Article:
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  • Writer's pictureThe Mentorship Spot

Starting BMOS at Western During the Pandemic

By Maisha Alam

My first year of university was definitely something unique, and although I didn’t get the complete university experience, I quite enjoyed it. Starting university during a pandemic was confusing at first, but it started to make a lot more sense as the year progressed. I also really enjoyed being a BMOS student! I felt that it gave me a great introduction into business, and also allowed me to explore other passions.

My Program and Courses

BMOS stands for Bachelor of Management and Organizational Studies, which is generally business. Starting in 2nd year, you are able to choose a specialization that you’re interested in. The first year is pretty general; there are Management and Organizational Studies (MOS) courses that all students are required to take, with a few spaces for electives!

Depending on what specializations you’re interested in, there may be a few differences in the required courses you have, but MOS1021 (Human Resources and Consumer Behaviour) and MOS1023 (Introduction to Accounting and Finance) are courses all MOS students will take.

There is also space for a number of elective courses, and one of my favorite parts of first year was choosing my electives! There are so many unique options, and it’s so exciting to be able to explore your other passions through courses. There are elective courses known as “bird courses” which are often said to be easy electives. However, I would definitely recommend taking courses that genuinely interest you for your electives! It is very likely you will succeed in those courses!

Another thing to keep in mind is that there are breadth requirements, so make sure to check those when enrolling in your courses!


Western has a variety of clubs to join, and it’s likely that you will find a club that matches your interests! Many business students opt for clubs like Pre-Business Student Network (PBSN)or Western Entrepreneur Association (W5), but it’s also important to take a look at clubs that revolve around your interests, whether that be music, humanitarian work, or even something related to food!

This year, there was a virtual clubs week, where many clubs had live sessions on their Instagrams and Facebooks, where they talked about club activities, applications, and how to get involved. I found this really helpful since we weren’t able to have school in person.

In terms of involvement and club structure, you can join as a Director which is like a starting executive, or as a general member of a committee,depending on the structure of that club. Even if you do not join a certain club, there are usually ways to get involved with them through their events and fundraisers!

Social Life

Western is known for a vibrant social life, but to me personally, this was not something that was extremely important. However Sophs, who are upper year mentors, and Off Campus (OC) Sophs had many events where OC students could meet each other through virtual lives. Western also adapted Orientation Week (O-Week) through virtual events and an online app where you could interact with other first years.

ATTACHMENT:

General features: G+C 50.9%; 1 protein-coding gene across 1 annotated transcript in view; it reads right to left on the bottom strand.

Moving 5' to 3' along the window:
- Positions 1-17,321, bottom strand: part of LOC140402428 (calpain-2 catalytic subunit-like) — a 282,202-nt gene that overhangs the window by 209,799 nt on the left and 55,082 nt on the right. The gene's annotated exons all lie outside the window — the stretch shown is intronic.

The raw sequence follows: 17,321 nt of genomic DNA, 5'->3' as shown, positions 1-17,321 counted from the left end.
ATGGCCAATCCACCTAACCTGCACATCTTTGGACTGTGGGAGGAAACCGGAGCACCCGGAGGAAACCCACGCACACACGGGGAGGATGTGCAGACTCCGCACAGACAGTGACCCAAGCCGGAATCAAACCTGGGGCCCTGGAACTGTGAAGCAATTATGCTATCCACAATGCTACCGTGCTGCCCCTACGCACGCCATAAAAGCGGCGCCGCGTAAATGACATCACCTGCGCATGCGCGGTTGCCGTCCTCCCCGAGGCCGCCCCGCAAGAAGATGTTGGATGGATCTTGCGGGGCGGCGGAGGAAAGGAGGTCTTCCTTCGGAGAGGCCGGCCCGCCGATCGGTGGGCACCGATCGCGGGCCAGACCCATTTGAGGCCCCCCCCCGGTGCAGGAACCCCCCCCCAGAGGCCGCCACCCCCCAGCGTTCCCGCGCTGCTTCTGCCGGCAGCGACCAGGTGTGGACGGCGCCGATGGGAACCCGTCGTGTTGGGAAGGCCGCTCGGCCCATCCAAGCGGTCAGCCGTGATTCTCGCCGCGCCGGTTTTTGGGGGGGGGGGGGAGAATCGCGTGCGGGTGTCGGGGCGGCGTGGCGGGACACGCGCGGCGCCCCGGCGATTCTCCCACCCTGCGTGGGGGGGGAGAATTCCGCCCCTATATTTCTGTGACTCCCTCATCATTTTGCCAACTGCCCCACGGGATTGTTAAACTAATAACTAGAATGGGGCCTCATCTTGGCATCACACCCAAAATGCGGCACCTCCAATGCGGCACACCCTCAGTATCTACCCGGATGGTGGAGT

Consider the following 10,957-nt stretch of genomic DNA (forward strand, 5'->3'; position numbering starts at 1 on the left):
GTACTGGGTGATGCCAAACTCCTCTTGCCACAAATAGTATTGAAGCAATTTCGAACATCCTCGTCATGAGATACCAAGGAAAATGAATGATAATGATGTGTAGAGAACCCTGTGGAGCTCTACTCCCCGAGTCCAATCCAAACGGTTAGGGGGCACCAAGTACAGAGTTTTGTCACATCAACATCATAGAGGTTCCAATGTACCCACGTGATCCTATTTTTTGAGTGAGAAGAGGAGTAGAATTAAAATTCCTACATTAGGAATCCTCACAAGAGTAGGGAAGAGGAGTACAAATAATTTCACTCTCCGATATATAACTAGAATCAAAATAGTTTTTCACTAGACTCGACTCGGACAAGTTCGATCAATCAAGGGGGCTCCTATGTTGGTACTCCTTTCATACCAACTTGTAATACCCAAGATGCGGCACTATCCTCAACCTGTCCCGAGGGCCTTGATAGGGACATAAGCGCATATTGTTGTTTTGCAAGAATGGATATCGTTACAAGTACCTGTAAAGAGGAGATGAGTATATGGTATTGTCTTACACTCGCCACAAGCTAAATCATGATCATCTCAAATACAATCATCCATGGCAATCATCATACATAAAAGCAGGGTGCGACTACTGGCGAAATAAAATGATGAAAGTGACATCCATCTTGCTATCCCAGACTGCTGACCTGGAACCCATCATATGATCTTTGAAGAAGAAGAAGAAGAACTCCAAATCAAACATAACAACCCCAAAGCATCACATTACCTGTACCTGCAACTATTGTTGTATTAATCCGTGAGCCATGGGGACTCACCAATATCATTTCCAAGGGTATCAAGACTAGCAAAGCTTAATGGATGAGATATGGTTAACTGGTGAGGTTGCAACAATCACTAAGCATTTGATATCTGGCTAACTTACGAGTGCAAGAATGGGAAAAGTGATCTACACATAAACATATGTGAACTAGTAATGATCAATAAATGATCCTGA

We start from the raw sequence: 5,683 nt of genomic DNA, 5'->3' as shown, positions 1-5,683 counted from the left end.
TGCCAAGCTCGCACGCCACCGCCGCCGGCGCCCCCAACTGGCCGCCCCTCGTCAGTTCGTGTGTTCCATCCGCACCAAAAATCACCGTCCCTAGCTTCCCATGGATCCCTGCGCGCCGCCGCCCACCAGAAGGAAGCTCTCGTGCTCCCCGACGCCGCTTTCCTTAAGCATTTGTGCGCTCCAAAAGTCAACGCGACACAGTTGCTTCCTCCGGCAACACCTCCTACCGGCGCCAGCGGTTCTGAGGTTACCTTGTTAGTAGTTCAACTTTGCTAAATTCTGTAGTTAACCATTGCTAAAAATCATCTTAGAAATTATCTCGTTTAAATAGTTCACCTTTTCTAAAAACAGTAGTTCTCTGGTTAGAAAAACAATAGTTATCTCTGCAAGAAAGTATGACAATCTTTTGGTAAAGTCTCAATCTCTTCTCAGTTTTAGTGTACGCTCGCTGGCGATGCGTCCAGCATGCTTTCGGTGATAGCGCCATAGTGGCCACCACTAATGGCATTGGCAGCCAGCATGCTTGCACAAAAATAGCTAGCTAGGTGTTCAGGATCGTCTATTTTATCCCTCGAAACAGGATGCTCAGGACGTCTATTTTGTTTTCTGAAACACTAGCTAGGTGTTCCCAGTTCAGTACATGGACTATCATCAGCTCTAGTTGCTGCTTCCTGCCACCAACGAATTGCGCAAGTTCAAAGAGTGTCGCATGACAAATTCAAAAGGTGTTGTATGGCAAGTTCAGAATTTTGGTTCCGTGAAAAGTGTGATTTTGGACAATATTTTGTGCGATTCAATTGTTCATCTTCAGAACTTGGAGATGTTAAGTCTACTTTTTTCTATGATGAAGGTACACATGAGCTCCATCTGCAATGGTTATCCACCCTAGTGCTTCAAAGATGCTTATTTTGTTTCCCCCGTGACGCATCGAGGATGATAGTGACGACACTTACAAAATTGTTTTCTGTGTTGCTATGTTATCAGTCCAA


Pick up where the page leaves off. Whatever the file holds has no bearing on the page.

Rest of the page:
The only thing that I found a bit difficult about first year was not knowing people in my classes. Many of my MOS and non-MOS courses were independent learning based, so I really never had the opportunity to meet other people in the classes. This was a bit difficult if I needed help.

However, that’s when Academic Support and clubs came in handy! I found a few people who were in my program who had some similar classes, and was able to interact with them.

Support from Western

I felt that as an Off-Campus student, and a first year student, there was lots of support available. There are many resources for academic and social help which come in very handy, especially if you are studying virtually. There’s academic counselling to ask questions about your courses and programs, and also academic support to help with your coursework and studying as needed.

For instance, I was able to receive help for Economics from the economics department, and there were also students available to edit your essays through academic support. The TA’s of many courses also host review sessions before exams and tests, which was extremely helpful!

Overall, I found that there was lots of support from your courses, and from the university itself, and it’s nice to know that there are resources to help you out, as the first year can be overwhelming at times.


Although I didn’t have a typical first year experience, and I'm extremely thankful for the one I had, I truly wouldn’t have it any other way. Throughout the year, I got to learn more about myself, explore new passions and meet some wonderful people.


Thanks for reading this article! If you liked it, consider checking out the other articles on our page and stay tuned for new ones weekly. Did you know we also pair high school students with uni students in their desired program for advice and mentorship? Check out our sign-up page to register as a mentor or mentee today!

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